When Tola Sarumi (AfroVII) floated this idea on May 20, 2020, she did not realize what she had done. Two days later, the challenge was accepted after MI and Naeto C agreed to have a go at things on Sunday, May 24, 2020.
When the event got underway, it was about the beauty of witnessing two veterans with sizable impact on Nigerian Hip-Hop and the larger Nigerian Hip-Hop chop have not just respect but genuine love for each other.
Through their conversation, it became clear that they had been friends from when Naeto C was a Youth Corper in Abuja, Nigeria. As a matter of fact, MI Abaga later reveals that one of the first things Naeto C said when he contacted Naeto was, “I’ve missed you, bro.” The positive vibes were in the air as both rappers scrolled through time in capsules and shades.
They also made it known that their moment was not one for clout. But instead, they hope it would lead to other battles involving Tubaba, D’Banj, P Square and so forth.
MI says, “On Thursday, we saw a platform that could do something and I wasn about it. There’s so much history, let’s ask some of our colleagues to just do it. There’s a rich heritage of Nigerian music that people are forgetting… This is the first 10vs10 but it won’t be the last.”
Naeto says, “We [MI and I] go way back. You’re a special guy – the kind that needs to be protected. I’m not as active as I used to be, but I know what’s going on. When you hit me up to know what the situation is… We’re not looking for clout. I’ve known you for an extremely long time. You have walked so other people can fly. For me, I felt I had to ride for you…”
Around the time, Naeto’s daddy instincts showed up while his beautiful wife, Nicole Chikwe offered some memorable times. Asa Asika made a cameo in Naeto’s shade while an elated DJ Lambo made a cameo in MI’s just as she made noise throughout. Ice Prince had to jokingly tell her to keep quiet from the comment section. Yet, she didn’t stop.
What was billed as a 10vs10 became a 15v15 as Naeto C kept bringing up ‘doing one for sallah’ while always combing through his ‘folders.’ As much as this was about music, it was also one of immense aesthetic pleasure. Here are the songs played;
Teaser [Naeto C talked about how he and MI were in South Africa when this song dropped. MI recorded this song while he was living with Djinee]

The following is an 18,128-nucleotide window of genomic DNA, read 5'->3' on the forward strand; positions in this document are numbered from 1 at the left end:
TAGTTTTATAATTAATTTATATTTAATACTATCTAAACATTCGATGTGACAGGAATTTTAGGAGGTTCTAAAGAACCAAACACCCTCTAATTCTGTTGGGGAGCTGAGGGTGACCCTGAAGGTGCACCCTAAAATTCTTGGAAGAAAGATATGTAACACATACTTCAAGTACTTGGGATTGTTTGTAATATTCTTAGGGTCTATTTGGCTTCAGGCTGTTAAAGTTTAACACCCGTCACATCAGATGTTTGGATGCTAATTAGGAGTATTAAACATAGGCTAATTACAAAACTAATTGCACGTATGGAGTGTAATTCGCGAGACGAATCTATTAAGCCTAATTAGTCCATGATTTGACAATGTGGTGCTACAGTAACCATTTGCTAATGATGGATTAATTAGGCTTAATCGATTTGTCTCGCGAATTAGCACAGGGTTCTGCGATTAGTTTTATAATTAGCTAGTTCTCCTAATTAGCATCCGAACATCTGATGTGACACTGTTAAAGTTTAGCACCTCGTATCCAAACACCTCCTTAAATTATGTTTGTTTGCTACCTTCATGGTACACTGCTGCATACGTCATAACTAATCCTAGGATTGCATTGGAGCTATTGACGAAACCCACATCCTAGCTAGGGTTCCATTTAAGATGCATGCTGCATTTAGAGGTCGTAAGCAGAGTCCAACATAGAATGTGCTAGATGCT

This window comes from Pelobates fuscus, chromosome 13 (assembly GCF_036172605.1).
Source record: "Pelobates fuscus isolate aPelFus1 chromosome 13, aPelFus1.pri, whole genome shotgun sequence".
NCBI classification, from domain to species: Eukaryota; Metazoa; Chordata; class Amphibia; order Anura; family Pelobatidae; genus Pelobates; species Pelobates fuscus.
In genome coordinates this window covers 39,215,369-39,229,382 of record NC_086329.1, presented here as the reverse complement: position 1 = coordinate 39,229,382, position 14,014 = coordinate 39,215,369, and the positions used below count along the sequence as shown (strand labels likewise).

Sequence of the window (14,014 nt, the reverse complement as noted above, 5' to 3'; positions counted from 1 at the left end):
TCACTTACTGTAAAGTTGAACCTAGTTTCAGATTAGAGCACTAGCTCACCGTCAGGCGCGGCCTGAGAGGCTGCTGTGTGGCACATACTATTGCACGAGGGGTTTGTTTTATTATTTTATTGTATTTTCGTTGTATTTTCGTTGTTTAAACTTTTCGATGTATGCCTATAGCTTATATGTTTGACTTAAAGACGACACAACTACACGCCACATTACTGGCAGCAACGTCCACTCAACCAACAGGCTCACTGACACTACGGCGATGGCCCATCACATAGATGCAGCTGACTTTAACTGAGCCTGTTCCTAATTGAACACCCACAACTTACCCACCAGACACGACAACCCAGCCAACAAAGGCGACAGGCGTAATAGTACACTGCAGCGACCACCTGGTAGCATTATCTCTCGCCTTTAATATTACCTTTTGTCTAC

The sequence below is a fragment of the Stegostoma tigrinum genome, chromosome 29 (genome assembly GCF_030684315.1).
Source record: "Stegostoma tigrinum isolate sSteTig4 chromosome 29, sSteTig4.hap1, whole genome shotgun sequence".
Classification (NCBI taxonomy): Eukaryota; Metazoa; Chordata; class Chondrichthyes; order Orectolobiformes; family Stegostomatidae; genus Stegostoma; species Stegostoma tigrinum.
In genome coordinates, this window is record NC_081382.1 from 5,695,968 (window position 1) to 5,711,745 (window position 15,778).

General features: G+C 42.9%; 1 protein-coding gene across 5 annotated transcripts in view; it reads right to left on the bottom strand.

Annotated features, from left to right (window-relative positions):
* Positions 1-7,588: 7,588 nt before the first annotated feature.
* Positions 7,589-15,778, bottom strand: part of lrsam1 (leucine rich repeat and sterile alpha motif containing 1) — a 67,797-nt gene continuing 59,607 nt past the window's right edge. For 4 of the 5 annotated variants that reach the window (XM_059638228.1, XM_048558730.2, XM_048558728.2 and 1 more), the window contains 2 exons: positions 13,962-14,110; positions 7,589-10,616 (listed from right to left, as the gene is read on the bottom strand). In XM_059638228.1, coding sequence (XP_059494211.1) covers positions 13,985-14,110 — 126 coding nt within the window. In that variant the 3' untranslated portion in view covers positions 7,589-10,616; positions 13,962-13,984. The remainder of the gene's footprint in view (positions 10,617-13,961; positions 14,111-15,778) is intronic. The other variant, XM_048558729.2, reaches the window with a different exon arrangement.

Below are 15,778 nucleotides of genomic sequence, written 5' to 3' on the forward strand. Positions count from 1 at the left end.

Safe [In the comment section, Co-Founder of Storm Records, Obi Asika talked about how Audu Maikori played ‘Safe’ for him before it dropped]
Overkilling It [Features]
Tony Montana [Naeto C says that the Cheetah the had was real and that they would have used a Lion but for D’Banj’s objection]
I Gentle O
Ako Mi Ti Poju
Back When [Features]
Kini Big Deal
Share My Blessings featuring Asa
Ten Over Ten
Ashawo featuring Wande Coal
U Know My P
What You Want featuring Ajebutter22 and BOJ
Bartender [Hennessy Artistry 2012]
Lagos Party Remix
Soft (Remix) featuring Burna Boy and Phyno [Naeto C talked about how Burna Boy did this song despite his reluctance to make a rap record at the time]
Sitting On Top
The culture. Humanity. Love. Mutual respect. This was bigger than competition between two human beings who didn’t even see it as competition. This is exemplified by how MI Abaga openly admitted that he could never top ‘Kini Big Deal’ or ‘Ten Over Ten.’
For his part, Naeto C proposed that he and MI play songs that they had high hopes for, but ended up being underwhelming. This was also not just about celebrating wins, it was also about celebrating each other’s wins while being secure enough to also laugh about the losses. Shout-out to these rappers.
If the event was big enough to attract celebrities and artists from different eras and stars, it must be worth its onions. It delivered, it excelled and we’re grateful.
Meanwhile, Globacom please pay MI Abaga and Naeto C. COVID is assside.
And oh, pay Lynxxx too. Thank you.